The intermittent small fatigue crack growth is usually associated with the microstructure. In particular, grain boundaries are widely considered as microstructural features responsible for small crack growth retardation4,5,6,7,8,9,10,11,12. The dislocation formulation in the boundary element by Hansson et al.13 shows that the low-angle grain boundaries lying in the way of the crack path can result in both an increase and decrease of the crack growth rate; however, the high-angle grain boundaries do not affect the crack growth rate. The physical reasons causing the anomalous crack growth behavior are not well known. In order to reveal the microstructural features causing the small crack retardation, a microstructural characterization was performed before fatigue testing of the specimen. The polishing procedure described in step 1 is crucial for reliable microstructural analysis using EBSD. In step 3, just before EBSD analysis, the cleaning of the specimen in ethanol is only allowed, since acetone vapor is hazardous for EBSD detector.

In order to reveal deformation processes within individual grains, the size of the speckle pattern must be significantly smaller than the grain size of the studied steel. Since the average grain size of the steel after annealing is about 350 µm, the characteristic size of the speckle pattern required for DIC calculation was chosen to be approximately 10 µm22,12. The speckle pattern size must be at least 10 times smaller than the grain size of the studied steel for proper implementation of step 5. The surface of the specimen is decorated with a speckle pattern using a silicone stamp. We use a custom-made pneumatic tool (see Figure 6) for fast and precise operation of the stamp.

Small fatigue crack propagation behavior is studied during load-controlled fatigue testing of the pre-cracked specimens using the R-ratio of 0.1 (σmin = 35 MPa, σmax = 350 MPa) and the frequency of 10 Hz. Fatigue testing follows together with digital image correlation (DIC) measurement. The area of interest is monitored using an optical microscope, 16x Precision Zoom Lens, with a resolution of 2 µm/pixel. Images are captured during temporary (10 s) stops of the fatigue test in intervals of 500 cycles. During image acquisition, the loading is held constant, with an average stress of approximately 210 MPa, in order to have equal loading conditions for all images, stabilize plastic deformation, and avoid fatigue crack closure and extensive creep accompanied with min and max of loading force, respectively. The novelty of the method is based on high-resolution in situ DIC image recording that allows to reveal tiny deformation zones forming during small fatigue crack growth. The success of the experiment depends on the proper implementation of the pre-cracking procedure, selection of image capture interval and magnification to prevent the blurring of small features such as the observed shear strain localization zones. Thus, proper selection of camera resolution, optical magnification and speckle pattern size as described in step 5 of the protocol can be crucial for investigation of the strain localization phenomena. However, morphology of the shear strain localization zones is still unclear and needs further improvements of the speckle pattern and resolution of the image recording equipment.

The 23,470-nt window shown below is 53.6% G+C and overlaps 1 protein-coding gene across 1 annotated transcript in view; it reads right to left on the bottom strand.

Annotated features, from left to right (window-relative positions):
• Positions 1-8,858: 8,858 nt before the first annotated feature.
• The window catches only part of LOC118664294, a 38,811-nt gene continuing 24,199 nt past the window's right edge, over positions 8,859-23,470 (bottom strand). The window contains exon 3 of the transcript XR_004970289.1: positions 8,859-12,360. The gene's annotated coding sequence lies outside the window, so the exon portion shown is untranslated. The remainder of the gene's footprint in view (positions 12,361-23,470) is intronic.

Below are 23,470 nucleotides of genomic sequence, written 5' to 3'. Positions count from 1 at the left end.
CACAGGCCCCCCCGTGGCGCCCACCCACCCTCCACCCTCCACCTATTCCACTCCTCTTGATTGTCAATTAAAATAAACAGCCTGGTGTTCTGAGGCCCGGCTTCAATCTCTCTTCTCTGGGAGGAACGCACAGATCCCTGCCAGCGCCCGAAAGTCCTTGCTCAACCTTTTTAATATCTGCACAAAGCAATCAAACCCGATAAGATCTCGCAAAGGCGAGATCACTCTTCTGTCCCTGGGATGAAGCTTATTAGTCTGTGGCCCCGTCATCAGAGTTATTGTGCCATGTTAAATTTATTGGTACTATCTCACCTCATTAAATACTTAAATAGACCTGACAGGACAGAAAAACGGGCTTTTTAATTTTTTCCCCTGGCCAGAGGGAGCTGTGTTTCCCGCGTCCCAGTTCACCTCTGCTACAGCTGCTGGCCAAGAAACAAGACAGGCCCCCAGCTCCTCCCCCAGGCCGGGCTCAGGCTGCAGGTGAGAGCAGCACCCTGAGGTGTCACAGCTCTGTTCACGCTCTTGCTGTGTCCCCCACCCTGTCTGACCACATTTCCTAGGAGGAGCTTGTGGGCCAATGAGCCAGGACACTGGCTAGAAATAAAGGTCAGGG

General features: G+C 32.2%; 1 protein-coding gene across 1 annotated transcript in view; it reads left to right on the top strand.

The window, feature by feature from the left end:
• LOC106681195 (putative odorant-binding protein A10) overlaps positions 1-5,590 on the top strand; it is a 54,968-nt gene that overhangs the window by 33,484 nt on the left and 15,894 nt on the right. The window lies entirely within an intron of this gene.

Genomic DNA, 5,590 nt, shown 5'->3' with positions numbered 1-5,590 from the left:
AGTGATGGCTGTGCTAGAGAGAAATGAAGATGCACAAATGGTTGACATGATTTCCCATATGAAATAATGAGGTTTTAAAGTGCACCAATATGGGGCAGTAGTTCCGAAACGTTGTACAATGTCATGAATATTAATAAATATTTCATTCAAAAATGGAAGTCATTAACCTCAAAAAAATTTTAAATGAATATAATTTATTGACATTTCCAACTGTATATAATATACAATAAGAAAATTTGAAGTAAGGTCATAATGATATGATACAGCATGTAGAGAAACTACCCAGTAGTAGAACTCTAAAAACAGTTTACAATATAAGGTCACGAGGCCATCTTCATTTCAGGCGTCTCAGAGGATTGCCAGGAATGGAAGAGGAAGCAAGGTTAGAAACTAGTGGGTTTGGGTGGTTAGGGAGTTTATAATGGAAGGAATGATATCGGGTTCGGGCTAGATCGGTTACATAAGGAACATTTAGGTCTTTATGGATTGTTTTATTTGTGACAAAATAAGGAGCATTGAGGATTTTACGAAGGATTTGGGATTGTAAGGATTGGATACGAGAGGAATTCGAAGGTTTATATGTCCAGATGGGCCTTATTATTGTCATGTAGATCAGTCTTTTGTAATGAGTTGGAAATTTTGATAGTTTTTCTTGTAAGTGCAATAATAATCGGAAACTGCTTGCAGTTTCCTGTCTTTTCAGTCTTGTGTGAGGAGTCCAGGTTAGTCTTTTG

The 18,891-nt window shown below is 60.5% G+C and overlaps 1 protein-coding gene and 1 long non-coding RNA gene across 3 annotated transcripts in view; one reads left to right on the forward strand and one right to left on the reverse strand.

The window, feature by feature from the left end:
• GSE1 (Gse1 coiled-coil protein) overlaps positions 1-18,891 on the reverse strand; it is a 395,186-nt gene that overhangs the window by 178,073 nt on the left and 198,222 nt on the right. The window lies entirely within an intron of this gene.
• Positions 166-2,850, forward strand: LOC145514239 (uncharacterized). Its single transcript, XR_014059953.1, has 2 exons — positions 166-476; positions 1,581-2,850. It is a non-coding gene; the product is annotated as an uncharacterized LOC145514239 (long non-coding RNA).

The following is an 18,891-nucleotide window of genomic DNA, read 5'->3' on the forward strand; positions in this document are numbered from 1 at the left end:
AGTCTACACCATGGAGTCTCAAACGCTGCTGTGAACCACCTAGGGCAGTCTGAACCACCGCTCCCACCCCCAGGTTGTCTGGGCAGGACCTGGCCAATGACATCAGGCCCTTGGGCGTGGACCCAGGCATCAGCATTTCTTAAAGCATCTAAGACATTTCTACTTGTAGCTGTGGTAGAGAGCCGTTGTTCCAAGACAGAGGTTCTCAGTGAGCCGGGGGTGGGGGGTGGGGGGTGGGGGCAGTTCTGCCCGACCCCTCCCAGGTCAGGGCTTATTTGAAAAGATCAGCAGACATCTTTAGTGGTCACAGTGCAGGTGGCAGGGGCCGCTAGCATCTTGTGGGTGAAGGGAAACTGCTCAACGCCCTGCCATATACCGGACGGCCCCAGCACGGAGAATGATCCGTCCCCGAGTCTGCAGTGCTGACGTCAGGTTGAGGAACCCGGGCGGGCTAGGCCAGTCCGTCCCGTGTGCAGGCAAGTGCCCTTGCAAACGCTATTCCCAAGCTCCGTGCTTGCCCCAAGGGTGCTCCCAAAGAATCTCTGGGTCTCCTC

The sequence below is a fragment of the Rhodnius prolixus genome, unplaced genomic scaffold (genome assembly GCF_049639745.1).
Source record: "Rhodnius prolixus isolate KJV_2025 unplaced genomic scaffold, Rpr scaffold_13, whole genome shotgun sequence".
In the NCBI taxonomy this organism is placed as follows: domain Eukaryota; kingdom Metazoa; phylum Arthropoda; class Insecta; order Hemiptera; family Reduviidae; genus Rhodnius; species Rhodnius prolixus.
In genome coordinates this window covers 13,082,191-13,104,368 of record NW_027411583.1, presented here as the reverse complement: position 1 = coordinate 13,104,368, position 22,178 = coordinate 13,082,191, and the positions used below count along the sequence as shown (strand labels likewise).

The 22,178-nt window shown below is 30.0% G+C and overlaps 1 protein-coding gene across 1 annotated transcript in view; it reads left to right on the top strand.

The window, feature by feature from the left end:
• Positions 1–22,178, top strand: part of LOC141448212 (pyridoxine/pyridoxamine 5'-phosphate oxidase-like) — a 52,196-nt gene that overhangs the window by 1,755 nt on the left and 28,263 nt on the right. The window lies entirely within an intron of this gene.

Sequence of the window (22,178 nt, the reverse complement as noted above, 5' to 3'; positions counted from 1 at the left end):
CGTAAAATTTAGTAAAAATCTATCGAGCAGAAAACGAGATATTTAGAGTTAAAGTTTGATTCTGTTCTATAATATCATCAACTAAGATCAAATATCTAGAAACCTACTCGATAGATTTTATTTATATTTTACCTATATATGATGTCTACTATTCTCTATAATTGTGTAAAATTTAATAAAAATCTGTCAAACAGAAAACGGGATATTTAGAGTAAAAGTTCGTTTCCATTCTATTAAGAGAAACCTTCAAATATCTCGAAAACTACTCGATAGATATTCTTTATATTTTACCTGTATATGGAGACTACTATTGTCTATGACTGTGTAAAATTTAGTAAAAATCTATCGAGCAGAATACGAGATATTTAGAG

The methodological approach described in this paper is suitable for crack growth analysis of small fatigue cracks in coarse-grained materials. A combination of crack growth rate measurement and strain-field analysis at the sub grain level helps to reveal the mechanism that are responsible for anomalous growth of the small fatigue cracks18, in addition to the widely observed grain boundary effects on SFCs. Deeper understanding of the fatigue fracture mechanisms makes development of new theoretical approaches possible and thus, enables design of lighter and more energy efficient structures in the future.

Disclosures

The authors have no competing financial interests to disclose.